“Morning Gbenga, sit down.” Kenneth lowered the newspaper and placed it on his table. Gbenga did as he was told and tried to think of a reason why he had been summoned. The report wasn’t due till tomorrow or did he make a mistake?
“Gbenga your wife just called me.”
He swallowed hard. How did Onyinye even get his number? “My wife called you?”
“Yes she did.” He took off his glasses and placed it on the table. “I’m sorry about your mother’s death, please accept my condolence.”
“Thank you. I-”
“Look, why don’t you take the rest of the week off? I’m sure you will need the time.”
“But Kenneth I’m working on the Akin Taylor report which is due tomorrow. I’m fine, trust me.”
“Young man, hand in that report as soon as you leave my office and I’ll get someone else to complete it.” Kenneth said in a no-nonsense voice.
“Can’t I work on it till-”
“Gbenga, just hand in the report. My prayers are with you and your family.”
“Thanks.” Gbenga got up to leave. He was furious with Onyinye; he would give her a piece of his mind as soon as he gets home.
As he was leaving, Kenneth said: “Gbenga you need to slow down, no need to kill yourself over this job.”
“Okay thanks.” He mumbled and shut the door. He went back to his office to tidy up what he was working on before handing it over to his colleague and left the office.
As he drove back home, Gbenga allowed himself to remember.
To remember memories he had blocked away since Sunday. He remembered his dad’s scream that echoed through the house when he found his mother on the bathroom floor; how they had driven to the hospital and the shock that went through his body when the doctor pronounced her dead. He remembered storming out of the hospital building and walking around aimlessly for such a long while his legs ached.
His mother was gone.
He fought back tears as memories came pouring in one after the other. His graduation day- how proud his mother was because he graduated with first class and won several awards. She was on her feet cheering him as he was called to collect each award. The day he got married – she had called him that morning to pray for him and give him advice, the precious moment when they had their mother and son dance, how she had tears in her eyes as they danced; and most recently the morning of her 52nd birthday when they went to a studio to take professional pictures.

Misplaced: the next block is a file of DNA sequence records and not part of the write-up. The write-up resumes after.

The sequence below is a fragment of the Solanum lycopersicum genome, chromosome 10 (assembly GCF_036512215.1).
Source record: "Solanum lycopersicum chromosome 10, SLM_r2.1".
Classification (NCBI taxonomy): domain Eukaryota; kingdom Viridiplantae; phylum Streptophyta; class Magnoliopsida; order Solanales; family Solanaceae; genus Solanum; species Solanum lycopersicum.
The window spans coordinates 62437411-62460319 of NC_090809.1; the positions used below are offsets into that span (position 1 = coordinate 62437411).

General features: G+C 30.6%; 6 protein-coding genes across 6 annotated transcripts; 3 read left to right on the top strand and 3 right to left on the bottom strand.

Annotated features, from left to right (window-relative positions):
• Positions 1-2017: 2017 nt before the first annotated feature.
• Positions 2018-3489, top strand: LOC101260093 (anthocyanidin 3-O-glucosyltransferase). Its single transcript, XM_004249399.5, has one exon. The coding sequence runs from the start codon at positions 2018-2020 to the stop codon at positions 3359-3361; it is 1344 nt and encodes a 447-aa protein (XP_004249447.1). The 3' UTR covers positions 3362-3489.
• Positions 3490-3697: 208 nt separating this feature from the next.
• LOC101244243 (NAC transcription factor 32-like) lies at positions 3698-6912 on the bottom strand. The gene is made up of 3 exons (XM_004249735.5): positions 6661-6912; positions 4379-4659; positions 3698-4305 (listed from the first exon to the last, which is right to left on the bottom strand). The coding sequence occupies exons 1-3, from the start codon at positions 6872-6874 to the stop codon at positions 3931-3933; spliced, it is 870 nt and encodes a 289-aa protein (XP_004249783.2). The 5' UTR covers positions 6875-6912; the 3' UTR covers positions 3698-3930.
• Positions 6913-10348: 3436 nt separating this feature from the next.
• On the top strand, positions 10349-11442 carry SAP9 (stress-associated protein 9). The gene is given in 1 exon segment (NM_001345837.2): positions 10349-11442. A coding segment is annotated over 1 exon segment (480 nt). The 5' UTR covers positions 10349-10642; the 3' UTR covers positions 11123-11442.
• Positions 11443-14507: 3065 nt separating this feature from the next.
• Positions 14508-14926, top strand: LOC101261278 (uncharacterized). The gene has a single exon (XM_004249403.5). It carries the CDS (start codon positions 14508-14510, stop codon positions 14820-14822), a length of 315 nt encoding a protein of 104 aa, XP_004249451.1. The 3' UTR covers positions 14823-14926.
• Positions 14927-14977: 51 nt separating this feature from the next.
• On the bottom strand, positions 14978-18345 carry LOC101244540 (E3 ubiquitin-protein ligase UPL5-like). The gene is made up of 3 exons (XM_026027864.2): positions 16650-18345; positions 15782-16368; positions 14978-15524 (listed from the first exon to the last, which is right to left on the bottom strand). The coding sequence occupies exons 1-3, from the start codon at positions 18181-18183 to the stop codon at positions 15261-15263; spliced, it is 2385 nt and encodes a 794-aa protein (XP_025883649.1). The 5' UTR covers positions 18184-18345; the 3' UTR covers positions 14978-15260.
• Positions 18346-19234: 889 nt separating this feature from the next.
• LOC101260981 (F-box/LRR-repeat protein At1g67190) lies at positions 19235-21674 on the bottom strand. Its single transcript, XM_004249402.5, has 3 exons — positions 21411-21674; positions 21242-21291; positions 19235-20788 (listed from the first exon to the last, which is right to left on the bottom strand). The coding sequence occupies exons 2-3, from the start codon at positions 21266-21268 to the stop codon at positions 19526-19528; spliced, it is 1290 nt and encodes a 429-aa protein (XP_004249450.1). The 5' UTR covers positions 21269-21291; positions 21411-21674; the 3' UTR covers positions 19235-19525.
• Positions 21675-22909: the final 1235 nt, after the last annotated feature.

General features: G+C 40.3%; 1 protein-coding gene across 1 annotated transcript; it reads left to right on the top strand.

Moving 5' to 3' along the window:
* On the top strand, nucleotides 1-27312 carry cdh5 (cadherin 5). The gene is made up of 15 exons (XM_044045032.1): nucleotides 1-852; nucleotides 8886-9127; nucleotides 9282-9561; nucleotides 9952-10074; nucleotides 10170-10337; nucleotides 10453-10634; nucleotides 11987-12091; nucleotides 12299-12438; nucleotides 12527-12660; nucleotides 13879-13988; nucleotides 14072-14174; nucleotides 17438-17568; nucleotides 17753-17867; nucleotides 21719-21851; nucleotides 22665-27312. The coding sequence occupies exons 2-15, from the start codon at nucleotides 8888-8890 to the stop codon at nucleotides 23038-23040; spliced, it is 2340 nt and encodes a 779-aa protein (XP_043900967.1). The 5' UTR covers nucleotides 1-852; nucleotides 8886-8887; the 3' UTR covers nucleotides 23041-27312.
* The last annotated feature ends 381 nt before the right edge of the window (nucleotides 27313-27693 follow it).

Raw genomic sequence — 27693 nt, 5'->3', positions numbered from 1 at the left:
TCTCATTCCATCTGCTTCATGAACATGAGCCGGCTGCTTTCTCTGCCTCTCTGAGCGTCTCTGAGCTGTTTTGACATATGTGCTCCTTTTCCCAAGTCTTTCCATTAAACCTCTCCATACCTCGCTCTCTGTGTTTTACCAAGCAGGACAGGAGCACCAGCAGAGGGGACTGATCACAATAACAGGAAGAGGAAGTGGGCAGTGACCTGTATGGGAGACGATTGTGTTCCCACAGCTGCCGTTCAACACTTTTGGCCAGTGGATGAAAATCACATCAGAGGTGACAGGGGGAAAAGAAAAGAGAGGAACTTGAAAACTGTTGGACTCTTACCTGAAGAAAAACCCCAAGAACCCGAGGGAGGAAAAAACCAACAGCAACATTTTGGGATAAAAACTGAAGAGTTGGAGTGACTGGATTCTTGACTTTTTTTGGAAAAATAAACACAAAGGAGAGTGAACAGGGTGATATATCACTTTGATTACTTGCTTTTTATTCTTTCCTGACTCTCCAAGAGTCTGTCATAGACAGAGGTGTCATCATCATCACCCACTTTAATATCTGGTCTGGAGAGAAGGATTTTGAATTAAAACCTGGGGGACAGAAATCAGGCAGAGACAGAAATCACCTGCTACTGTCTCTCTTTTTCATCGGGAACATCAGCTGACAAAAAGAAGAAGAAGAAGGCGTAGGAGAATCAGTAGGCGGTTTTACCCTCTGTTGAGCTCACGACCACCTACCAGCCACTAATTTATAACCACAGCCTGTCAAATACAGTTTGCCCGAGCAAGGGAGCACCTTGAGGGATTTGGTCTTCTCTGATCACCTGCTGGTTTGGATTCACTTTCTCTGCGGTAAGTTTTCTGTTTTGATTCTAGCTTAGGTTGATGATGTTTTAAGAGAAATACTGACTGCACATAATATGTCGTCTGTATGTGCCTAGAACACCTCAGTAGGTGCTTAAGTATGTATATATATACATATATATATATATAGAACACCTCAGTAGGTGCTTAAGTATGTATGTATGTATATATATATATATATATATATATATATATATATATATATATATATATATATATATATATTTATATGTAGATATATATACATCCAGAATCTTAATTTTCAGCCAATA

He wished he had spent more time with her because she always complained she hardly ever saw him. He bit his lip in regret and allowed the tears to spill. An impatient driver honked because he was driving slowly and abused him as he drove past.
But God had been merciful to him. He gave him a chance to see her just before she died.
His heart went to his father, they were so close. His parents painted a model picture of marriage. How was his dad going to live without her?
He was blessed to have a wife who loved him dearly, yet he wasn’t treating her well. In his quest for success and promotion, he had neglected who mattered most to him.
Onyinye locked the front door about to leave for her in-laws house when Gbenga drove in. It wasn’t even noon yet and he was home. It had to be because of the phone call she made earlier. She didn’t know what made her call Gbenga’s manager but she knew she needed to. Luckily, she found his number on a complimentary card in Gbenga’s old wallet. Kenneth confirmed her fear, that Gbenga hadn’t mentioned his mother’s death at work. She knew he was mad at her and prepared for his outburst.